Declan Butler, Reporter updates us on the situation of the six health workers facing death in Libya. The five Bulgarian nurses and Palestinian medic were sentenced to death on the charge of deliberately infecting Libyan children with HIV, despite scientific evidence that the infections resulted from hygiene lapses and contamination of medical material. Butler reports that Libya’s Supreme Court will rule on the health workers’ appeal on July 11th and that the EU is working towards a settlement with the Libyan children’s families. He credits campaigns by scientists and others (in which Butler himself played an important role) with spurring diplomatic activity on the case, and is cautiously optimistic about a resolution. (Hat tip to Revere at Effect Measure for the link.)
Bloggers have also had their eyes on Capitol Hill this week:
- Ed Silverman at Pharmalot gives a rundown on the House Energy and Commerce Committee’s markup of the PDUFA bill on drug review and safety, while Merrill Goozner at GoozNews laments what’s missing from it. In other FDA news, The Olive Ridley Crawl gives the agency 1.5 cheers for its final rule on dietary supplements.
- Senator John Kerry blogs at Gristmill about the process of getting the energy bill through the Senate, while Matt Madia at Reg Watch warns about a damaging provision in the bill that’s gotten little attention.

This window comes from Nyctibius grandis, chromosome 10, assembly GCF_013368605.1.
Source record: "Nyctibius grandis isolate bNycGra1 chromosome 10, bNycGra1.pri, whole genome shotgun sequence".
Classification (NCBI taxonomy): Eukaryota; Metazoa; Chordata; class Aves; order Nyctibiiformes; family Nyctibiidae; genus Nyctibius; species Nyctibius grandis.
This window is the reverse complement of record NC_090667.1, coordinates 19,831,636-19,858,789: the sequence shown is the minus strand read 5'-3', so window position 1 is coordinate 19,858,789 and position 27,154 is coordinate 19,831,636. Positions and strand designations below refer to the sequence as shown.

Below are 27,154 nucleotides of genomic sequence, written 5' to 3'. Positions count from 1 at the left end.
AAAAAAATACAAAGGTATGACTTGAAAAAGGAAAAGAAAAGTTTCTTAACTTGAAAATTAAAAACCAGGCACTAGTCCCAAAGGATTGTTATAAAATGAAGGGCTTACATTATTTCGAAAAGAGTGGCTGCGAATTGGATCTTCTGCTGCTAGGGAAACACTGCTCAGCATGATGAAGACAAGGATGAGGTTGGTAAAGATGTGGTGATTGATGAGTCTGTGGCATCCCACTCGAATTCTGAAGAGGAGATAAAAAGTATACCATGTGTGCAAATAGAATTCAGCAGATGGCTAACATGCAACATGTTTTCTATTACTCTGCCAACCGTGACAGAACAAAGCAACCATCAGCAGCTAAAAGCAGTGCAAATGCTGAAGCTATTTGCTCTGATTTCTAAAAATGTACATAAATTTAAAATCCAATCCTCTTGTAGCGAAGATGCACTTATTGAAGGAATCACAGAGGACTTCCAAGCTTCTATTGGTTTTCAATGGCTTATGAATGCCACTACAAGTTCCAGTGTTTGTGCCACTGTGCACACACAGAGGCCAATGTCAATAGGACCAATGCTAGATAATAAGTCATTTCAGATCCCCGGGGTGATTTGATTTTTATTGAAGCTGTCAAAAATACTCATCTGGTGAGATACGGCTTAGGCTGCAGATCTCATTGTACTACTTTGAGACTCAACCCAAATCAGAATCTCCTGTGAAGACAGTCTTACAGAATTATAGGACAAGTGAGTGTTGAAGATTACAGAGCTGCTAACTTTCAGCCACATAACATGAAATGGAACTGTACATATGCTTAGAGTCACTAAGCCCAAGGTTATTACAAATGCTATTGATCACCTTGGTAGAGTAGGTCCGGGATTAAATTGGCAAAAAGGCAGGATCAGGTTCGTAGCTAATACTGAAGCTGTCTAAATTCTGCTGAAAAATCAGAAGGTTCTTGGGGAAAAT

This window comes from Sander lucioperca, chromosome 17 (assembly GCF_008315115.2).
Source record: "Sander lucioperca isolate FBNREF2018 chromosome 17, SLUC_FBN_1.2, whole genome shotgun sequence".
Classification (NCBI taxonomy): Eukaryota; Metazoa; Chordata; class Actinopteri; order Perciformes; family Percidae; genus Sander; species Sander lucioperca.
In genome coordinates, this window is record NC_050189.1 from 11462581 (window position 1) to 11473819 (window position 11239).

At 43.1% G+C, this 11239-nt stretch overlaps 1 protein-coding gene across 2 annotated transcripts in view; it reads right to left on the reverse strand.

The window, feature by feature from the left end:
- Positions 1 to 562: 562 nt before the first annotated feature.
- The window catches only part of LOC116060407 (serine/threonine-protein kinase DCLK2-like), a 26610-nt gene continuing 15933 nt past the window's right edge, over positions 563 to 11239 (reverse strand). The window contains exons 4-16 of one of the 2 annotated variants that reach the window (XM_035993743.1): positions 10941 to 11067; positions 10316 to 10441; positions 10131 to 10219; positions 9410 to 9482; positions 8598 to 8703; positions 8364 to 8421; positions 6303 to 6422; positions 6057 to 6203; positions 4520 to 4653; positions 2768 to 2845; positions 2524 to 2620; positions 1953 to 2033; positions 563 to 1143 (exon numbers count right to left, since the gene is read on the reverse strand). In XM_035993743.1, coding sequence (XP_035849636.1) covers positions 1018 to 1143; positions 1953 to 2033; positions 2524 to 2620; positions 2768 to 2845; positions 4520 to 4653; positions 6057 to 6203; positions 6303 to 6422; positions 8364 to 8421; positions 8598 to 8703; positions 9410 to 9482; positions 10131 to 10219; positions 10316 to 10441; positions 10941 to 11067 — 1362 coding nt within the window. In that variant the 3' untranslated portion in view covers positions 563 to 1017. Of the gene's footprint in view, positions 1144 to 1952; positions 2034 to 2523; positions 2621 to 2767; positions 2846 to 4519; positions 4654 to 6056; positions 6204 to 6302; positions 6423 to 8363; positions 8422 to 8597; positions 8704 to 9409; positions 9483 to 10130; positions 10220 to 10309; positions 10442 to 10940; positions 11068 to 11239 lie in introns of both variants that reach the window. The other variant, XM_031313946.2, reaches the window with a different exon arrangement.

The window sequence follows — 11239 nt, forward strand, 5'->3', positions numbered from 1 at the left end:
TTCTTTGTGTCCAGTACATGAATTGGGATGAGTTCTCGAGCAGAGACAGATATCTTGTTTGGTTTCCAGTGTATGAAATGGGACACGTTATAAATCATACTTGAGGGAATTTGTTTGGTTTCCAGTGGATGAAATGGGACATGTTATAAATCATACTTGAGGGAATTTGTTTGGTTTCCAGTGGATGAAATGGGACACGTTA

- Ellen Marshall at RH Reality Check hails the House’s passage of a measure that will provide contraceptives to overseas organizations that have been denied aid because of their stance on abortion (under the Mexico City Policy, also known as the Global Gag Rule).
Tara C. Smith at Aetiology posed a question about communication between academics and journalists and got an avalanche of responses, including several blog posts. Coturnix at A Blog Around the Clock has compiled links to the posts and described his own experience with journalists.
Ken Ward at Gristmill (not to be confused Charleston Gazette reporter Ken Ward Jr.) explores the role of protest in the passage of federal environmental legislation.
Amanda at Enviroblog comes down on the side of cancer prevention, even if it means endorsing sunscreens containing nano particles.
Angry Toxicologist investigates reports of toxic vapors (not fumes!) in airplanes.
Mike at RealClimate reviews Chris Mooney’s new book Storm World: Hurricanes, Politics, and the Battle over Global Warming.
Ben at Technology, Health & Development points out a device that’s been reported to raise medication compliance rates dramatically.
Feel free to add more links in the comments.